If you're stuck in a Windows world because of office requirements like Outlook or thick-clients for access to company data…then you'll just have to be more careful. Make sure to keep the system up to date (this applies to Linux or any other OS, honestly), enable Windows Defender at the absolute minimum, and see if your company has any endpoint security apps to help protect you from things like ransomware and other threats.
On the other hand, if your home PC doubles as your family computer, you may want to consider setting up a separate profile that is used ONLY for work purposes. It will help cut down on distractions, for one thing, but it could also serve as a thin barrier of protection between your private life and your work life. I would be hesitant to let your company install any remote monitoring or management software on a home computer that isn't dedicated to work. Though, to be honest, I'd be very surprised if they even asked you to do so. However, if they're willing to let you use things like their corporate anti-virus or endpoint security suite, you might benefit from it. This crosses a fine line, in my opinion, but these are, as they say, unprecedented times, and some gray areas are bound to be trodden.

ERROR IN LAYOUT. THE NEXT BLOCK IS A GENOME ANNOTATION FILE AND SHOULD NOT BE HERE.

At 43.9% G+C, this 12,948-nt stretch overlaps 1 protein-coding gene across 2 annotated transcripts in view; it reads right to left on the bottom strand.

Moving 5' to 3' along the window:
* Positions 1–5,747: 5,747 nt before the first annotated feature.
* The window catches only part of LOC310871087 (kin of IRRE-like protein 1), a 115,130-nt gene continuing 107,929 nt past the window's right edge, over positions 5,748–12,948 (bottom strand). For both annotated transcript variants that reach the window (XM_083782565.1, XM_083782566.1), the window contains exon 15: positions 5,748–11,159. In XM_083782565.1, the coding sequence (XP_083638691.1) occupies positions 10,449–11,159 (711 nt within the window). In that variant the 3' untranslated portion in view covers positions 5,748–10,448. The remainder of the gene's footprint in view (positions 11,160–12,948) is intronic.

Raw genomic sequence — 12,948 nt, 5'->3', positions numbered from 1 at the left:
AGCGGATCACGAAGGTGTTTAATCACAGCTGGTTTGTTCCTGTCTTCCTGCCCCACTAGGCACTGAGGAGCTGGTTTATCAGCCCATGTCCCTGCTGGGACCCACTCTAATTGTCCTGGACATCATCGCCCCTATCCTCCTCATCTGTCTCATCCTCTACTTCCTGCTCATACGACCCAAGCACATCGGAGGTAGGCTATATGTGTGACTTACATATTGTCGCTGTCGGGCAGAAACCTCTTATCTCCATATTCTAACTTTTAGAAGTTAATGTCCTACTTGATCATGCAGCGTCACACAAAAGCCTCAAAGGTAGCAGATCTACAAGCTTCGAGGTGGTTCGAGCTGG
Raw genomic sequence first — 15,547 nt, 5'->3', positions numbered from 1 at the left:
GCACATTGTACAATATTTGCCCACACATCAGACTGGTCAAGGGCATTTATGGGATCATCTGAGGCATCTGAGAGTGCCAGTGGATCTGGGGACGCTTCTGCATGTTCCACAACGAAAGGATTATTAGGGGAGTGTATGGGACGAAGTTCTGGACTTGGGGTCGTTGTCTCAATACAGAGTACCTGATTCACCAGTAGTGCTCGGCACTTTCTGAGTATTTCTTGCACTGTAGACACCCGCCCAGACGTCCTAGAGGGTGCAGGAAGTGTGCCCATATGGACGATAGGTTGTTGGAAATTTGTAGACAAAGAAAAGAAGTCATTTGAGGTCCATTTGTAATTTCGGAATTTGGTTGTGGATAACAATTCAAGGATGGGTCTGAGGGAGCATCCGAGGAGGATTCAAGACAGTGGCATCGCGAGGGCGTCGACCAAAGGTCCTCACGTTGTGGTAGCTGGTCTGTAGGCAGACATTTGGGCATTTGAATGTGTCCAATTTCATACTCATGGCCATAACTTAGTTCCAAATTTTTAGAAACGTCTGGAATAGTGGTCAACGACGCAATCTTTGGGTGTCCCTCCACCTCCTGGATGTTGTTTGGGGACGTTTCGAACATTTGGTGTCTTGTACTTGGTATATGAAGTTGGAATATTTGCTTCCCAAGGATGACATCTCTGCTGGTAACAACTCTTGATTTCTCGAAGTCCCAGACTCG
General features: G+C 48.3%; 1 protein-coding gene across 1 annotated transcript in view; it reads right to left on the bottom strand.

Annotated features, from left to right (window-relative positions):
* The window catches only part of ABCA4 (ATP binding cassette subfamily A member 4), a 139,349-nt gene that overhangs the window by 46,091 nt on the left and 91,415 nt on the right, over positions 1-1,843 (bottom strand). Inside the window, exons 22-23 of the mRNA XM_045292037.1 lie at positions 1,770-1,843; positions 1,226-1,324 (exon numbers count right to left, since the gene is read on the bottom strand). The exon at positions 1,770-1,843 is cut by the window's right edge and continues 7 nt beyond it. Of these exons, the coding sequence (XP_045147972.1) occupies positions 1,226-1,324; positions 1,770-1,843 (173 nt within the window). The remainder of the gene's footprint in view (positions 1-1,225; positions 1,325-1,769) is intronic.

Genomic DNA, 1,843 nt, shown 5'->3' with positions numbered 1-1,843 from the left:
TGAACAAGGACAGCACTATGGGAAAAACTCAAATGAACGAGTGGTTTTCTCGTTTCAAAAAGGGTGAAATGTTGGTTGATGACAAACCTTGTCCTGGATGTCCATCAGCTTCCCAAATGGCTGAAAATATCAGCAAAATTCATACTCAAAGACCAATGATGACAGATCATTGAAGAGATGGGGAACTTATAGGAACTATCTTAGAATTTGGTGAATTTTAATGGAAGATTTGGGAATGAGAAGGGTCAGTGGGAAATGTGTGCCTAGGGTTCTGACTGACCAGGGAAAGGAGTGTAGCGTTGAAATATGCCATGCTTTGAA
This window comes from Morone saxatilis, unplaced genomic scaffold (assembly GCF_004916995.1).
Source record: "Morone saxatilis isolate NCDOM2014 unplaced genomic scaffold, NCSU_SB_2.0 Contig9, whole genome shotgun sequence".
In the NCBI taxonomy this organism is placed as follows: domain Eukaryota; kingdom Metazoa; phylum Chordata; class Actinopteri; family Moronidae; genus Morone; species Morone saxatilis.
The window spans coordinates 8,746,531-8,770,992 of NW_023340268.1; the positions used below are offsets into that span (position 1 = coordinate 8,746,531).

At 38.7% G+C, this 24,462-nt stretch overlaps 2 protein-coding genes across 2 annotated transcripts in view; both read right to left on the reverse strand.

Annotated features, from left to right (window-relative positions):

This advice assumes that you have a steady internet connection, though, in today's world, that might not be the case, as many households have ditched the broadband bill in favor of mobile devices. If that's the case for you, consider asking your company for some sort of compensation for the data cap you're about to obliterate.